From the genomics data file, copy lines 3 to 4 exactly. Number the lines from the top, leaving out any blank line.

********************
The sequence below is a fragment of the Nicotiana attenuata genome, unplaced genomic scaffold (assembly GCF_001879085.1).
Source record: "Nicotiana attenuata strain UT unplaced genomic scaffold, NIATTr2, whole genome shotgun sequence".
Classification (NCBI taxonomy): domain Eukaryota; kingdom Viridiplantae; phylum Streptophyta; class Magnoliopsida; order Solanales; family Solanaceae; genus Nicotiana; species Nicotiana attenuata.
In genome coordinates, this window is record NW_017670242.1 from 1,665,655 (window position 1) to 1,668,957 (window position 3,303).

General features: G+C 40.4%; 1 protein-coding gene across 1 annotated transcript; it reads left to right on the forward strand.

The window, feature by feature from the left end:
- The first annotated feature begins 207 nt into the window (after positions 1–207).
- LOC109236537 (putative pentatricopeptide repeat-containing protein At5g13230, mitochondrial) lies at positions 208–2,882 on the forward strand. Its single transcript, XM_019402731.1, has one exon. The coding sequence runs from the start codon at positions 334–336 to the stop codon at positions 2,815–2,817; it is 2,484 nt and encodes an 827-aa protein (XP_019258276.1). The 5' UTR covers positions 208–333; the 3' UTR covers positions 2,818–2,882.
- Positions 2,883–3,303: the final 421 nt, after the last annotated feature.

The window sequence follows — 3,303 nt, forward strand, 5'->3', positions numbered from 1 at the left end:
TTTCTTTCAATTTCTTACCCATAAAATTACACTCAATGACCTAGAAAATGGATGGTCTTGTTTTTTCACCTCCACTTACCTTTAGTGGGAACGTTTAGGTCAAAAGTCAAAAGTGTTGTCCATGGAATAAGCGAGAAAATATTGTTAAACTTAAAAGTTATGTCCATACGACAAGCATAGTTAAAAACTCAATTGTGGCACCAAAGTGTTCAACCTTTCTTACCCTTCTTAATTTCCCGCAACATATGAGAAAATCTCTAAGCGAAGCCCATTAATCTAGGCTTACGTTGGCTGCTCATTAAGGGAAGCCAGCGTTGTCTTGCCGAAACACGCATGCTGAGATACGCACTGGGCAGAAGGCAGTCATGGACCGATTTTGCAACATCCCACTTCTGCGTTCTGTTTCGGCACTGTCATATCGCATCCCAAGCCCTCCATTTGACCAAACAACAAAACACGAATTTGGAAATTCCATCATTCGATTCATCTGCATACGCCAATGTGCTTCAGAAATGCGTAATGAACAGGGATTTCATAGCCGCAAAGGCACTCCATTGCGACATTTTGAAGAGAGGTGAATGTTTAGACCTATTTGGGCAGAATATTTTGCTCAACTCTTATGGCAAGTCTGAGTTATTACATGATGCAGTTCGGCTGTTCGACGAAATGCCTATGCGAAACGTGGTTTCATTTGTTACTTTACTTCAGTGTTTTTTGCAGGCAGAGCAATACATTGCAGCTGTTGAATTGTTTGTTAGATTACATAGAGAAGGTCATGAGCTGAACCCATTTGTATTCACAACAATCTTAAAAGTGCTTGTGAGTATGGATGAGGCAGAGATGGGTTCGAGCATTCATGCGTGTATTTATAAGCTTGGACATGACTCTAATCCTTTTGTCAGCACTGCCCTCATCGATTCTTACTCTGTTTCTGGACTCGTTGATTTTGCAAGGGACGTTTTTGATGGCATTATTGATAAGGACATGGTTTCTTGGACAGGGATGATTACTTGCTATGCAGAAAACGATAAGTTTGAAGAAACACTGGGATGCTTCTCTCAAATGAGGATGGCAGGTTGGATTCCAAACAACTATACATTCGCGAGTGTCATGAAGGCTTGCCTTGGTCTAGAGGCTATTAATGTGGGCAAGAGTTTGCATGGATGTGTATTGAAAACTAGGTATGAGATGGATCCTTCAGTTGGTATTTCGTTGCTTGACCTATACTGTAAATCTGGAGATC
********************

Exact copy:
Classification (NCBI taxonomy): domain Eukaryota; kingdom Viridiplantae; phylum Streptophyta; class Magnoliopsida; order Solanales; family Solanaceae; genus Nicotiana; species Nicotiana attenuata.
In genome coordinates, this window is record NW_017670242.1 from 1,665,655 (window position 1) to 1,668,957 (window position 3,303).